GEOPHYSICS AND GEOCHEMISTRY Earth s Magnetic Field Susan Macmillan. Figure 5 Contour maps of horizontal intensity nT at 2005 0 and secular variation of. horizontal intensity nT year for 2005 0 2010 0,Encyclopedia of Life Support Systems EOLSS. GEOPHYSICS AND GEOCHEMISTRY Earth s Magnetic Field Susan Macmillan. Figure 6 Contour maps of vertical intensity nT at 2005 0 and secular variation of. vertical intensity nT year for 2005 0 2010 0,3 3 Westward Drift. Using direct observations of the magnetic field over the past 400 y the pattern of. declination seen at Earth s surface appears to be moving slowly westward This is. particularly apparent in the Atlantic hemisphere at mid and equatorial latitudes This. may be related to the motion of fluid at the core surface slowly westward dragging with. it the magnetic field lines,Encyclopedia of Life Support Systems EOLSS. GEOPHYSICS AND GEOCHEMISTRY Earth s Magnetic Field Susan Macmillan. 3 4 Geomagnetic Jerks, The rate of change of declination at Lerwick Eskdalemuir and Greenwich Abinger. Hartland observatory series in the UK is shown in Figure 7 It can be seen from this plot. that there have been a number of changes in the general trend of secular variation in the. past in particular at about 1925 1969 1978 and 1992 These sudden changes are. known as jerks or impulses and at the present time are not well understood and are. certainly not predictable Some researchers have found evidence for a correlation with. length of day changes, Figure 7 Rate of change of declination at Greenwich GRW Abinger ABN Hartland.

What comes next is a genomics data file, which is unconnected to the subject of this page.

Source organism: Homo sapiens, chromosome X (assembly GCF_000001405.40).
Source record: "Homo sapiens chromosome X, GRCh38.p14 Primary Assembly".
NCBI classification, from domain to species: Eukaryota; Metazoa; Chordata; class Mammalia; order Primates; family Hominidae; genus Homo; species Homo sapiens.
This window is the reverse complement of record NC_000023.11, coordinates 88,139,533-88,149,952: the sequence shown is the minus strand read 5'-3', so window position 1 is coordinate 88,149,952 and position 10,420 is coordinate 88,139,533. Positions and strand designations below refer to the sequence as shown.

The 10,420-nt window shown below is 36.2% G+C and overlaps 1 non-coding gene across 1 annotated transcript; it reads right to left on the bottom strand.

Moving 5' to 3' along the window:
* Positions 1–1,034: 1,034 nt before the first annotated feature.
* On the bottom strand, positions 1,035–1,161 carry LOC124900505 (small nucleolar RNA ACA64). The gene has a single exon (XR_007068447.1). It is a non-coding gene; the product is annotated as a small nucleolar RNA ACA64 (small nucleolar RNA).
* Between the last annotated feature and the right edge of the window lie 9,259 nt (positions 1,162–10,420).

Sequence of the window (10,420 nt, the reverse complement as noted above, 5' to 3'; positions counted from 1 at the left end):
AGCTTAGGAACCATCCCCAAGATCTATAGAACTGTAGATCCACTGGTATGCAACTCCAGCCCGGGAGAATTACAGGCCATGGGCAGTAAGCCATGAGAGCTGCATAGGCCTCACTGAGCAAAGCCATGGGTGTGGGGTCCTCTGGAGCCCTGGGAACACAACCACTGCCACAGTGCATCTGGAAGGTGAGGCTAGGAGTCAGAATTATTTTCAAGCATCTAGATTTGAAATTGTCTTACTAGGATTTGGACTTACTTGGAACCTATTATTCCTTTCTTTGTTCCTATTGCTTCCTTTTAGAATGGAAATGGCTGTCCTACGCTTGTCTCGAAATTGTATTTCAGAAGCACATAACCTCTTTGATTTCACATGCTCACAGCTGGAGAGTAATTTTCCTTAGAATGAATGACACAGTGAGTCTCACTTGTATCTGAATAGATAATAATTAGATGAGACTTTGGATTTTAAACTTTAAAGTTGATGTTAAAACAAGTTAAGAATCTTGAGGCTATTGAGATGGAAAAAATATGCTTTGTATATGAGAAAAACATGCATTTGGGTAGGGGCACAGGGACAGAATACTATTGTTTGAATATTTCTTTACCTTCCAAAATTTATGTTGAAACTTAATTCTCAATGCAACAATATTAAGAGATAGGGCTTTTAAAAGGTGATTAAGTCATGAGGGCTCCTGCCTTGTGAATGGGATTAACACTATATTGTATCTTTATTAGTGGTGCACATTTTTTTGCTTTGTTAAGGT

HAD Eskdalemuir ESK and Lerwick LER observatories 1900 2005. 3 5 Crustal Magnetic Field, The field arising from magnetic materials in Earth s crust varies on all spatial scales and. is often referred to as the anomaly field Knowledge of the crustal magnetic field is. often very valuable as a geophysical exploration tool for determining the local geology. The anomalies seen at midocean spreading ridges are of particular interest At these. locations molten mantle comes to the surface and solidifies to form new oceanic crust. of Earth the crust ionosphere magnetosphere all the way to the Sun Observing Earth s magnetic field provides valuable insights on all these processes These observations are made by geomagnetic observatories extensive surveys made on land at sea and from aircraft and satellites and from magnetic properties of rocks 1 Introduction Earth s magnetic field is generated in the fluid